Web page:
real life test kitchen: speengies!

I know what you’re thinking — what the heck is a speengie? Well, if you grew up where I did (Monterey, CA) you may be familiar with these gorgeous, pillowy fried discs of happiness from county fairs and farmer’s markets. Similar to elephant ears and funnel cakes, speengies are an Americanized version of sfingi, Italian, ricotta-based donuts coated in honey. But speengies are a little different — just simply fried yeasted dough (I use pizza dough) sprinkled with cinnamon sugar and piled high with juicy, sweet strawberries. I made these recently after not having one in almost 10 years, and the first bite was like Proust’s Madeleine — a flood of childhood memories rushed over me: slumber parties, sticky fingers, and summer. They are so simply wonderful (and a great vegan dessert if you use the right dough) that I just had to share. –Megan B. Click for the speengies recipe!

Speengies with fresh strawberries
(serves 4-8)
1 lb pizza dough (I like to use Trader Joe’s premade dough), divided into 8 rounds
1 lb strawberries hulled and cut into 1/4 inch chunks
1 cup sugar plus 1 tablespoon for the berries
3 tablespoons cinnamon
Corn, peanut, grapeseed, or safflower oil for frying
Large heavy pot for frying
Candy thermometer
Fill the pot with oil (only fill 1/2 up for safety’s sake) and preheat to 350. While the oil is heating, toss the berries with the tablespoon of sugar and set aside. Mix the remaining sugar and cinnamon together in a large bowl. When the oil is ready, stretch out the rounds and drop them gently into the oil. Fry no more than 3 at a time to prevent crowding. Flip after about 3 minutes and fry for another 3 or until golden brown. Remove with a strainer and toss liberally with the cinnamon sugar. Mound generously with berries and consume immediately with the unrestrained joy of a child!

From our partners
Red

This is a scone! And I’ve been eating them since childhood, too (thanks, Grandma). Rhodes rolls (in the freezer section) are perfect to thaw and fry like this.

It makes me wonder if every culture has a fried bread tradition? Anyone interested in compiling a tasting party to compare the variations?

I’ve never heard of these, but now I WANT ONE….no, I want EIGHT! ;)

Can’t wait to try them!

Mom B.

These look so yummy — I want some, too!

I have only heard of them as sfingi! I never ate the filled ones, just cinnamon sugar ones. They have them at a lot of Italian fests, at least the ones in the midwest (Chgo, Milwaukee) that have enough Southern Italians, it seems like.

Sarah

Meggie, is this your old neighbor’s recipe? God, I forgot how much I missed these covered in custard and chocolate syrup. And who the heck fries a scone? I’ve only had them baked.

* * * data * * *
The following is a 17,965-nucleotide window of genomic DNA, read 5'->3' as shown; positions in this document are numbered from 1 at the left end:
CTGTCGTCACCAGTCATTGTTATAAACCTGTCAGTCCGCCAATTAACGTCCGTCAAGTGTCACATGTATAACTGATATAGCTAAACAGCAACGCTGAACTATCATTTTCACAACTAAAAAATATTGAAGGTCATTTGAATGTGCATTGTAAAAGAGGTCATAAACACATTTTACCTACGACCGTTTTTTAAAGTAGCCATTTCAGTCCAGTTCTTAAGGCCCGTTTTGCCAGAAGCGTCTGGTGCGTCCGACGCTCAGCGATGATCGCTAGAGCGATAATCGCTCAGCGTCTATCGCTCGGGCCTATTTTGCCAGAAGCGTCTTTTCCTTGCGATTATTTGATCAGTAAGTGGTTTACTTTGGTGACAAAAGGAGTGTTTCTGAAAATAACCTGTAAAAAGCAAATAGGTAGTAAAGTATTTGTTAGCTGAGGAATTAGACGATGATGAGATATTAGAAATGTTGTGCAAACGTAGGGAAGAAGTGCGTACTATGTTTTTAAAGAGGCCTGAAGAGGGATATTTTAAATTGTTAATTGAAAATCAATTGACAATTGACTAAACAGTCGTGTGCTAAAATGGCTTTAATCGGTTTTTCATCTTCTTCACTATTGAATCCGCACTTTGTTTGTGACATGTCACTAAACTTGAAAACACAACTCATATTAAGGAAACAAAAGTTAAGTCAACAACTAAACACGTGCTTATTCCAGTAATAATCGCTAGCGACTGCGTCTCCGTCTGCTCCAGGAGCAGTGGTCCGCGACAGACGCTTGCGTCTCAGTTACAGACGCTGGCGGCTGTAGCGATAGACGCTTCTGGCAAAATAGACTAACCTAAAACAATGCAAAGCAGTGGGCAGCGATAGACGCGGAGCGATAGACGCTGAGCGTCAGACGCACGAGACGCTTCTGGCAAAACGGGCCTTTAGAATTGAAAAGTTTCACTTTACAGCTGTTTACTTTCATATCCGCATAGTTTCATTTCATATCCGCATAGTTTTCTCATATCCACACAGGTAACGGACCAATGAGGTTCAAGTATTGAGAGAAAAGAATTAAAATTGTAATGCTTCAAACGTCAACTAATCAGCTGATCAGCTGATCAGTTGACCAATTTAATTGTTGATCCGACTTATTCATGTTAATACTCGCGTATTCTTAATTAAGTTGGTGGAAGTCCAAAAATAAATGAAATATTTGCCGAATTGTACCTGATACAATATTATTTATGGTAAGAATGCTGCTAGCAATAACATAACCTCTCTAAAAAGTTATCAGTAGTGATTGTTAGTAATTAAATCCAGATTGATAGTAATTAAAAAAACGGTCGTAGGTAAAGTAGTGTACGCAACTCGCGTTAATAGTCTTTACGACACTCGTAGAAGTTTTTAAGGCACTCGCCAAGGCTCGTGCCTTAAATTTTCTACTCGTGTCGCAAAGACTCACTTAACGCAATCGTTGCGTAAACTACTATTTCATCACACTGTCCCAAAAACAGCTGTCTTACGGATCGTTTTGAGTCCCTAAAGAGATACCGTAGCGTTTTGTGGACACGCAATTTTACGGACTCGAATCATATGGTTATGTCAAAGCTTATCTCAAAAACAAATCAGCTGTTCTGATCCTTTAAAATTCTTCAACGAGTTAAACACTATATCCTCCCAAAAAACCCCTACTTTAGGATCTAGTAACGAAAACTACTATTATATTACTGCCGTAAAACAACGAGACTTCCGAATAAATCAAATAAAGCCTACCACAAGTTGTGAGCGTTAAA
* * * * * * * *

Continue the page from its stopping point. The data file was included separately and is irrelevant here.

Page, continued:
I was just chatting about favorite deserts and I thought of speengies, with custard. YUM! I grew up in Monterey, too, and have only ever had them at the fairgrounds there. I googled them to find a recipe to share with a baker friend and found your site. Thanks for the memory!

Angie

I was just having a discussion with my husband about these, and he had never heard of them before he met me. The first time he had them he laughed at me and said they are called Beignet’s! My family always had speengies, every Christmas Eve with our pizza, and whenever we had a snow day we had them with hot chocolate when we came in from sledding! I was just telling my kids about them this evening and my stupid husband won’t let them grow up calling them speengies!

Ours were also made with Rhodes bread, we just used the loafs and cut them into smaller pieces and we just fried them up threw them in a brown paper lunch sack and coated them with sugar. Man, now I can’t wait for winter!!!

Jillian

How funny…I was googling speengy for the spelling and came across this. I grew up/live in Monterey and grew up with speengies and all sorts of other Italian goodies!! They sure are delicious…my mom used to sprinkle just a little sugar on them after they came out of the fryer. SO good!

Marina

I grew up eating Spingies (how i learned to spell them). I’m from a big Italian American family from the Bay Area and these were a staple around the holidays. But we had a very different recipe. The dough was made differently, and it was in this amazing giant pot. We’d fry them all up and cover them in sugar, or powdered sugar. Everyone smelled like oil the rest of the week. Haha. Our recipe was different though because my family is from Detroit originally, so it was changed up a bit.

Anyway, although they are similar to funnel cakes and beignets, the ones I grew up eating had a very distinct taste and shape compared to the other two kinds. I haven’t had one of these in so long. Probably 4 years ago.

Teresa M.

When I moved to the Monterey Peninsula in 1983, one of the first things I got to try downtown was a SPEENGIE !!! It was unbelievably awesome and homemade on sight – in a deli or small family run eatery, and the SPEENGIE showed up at the Famer’s Market on Alvarado Street in when it first began. We specifically went to the Farmer’s Market to have a SPEENGIE !!!! My family misses them so much, we still look for them at the Farmer’s Market. … and the other day, friends and I were literally reiniscing about those missed speengies… My son would have cherries or custard and whip cream on his…. YUM !!!

THANK YOU for the recipe, my chef will be using it TODAY.

Flora M

We always called them Speengie, but they are also known as Fritole – ours don’t have a “filling’ as such but can include thinly sliced apples or raisins. The rule though is you are never, NEVER, to take a Speengie until the entire bowl of batter has been cooked. If you take one before that time, the rest of the batch goes bad and you have to start all over. They are wonderful, quick, and a nice addition to a table with coffee, wine, friends and maybe a deck of cards.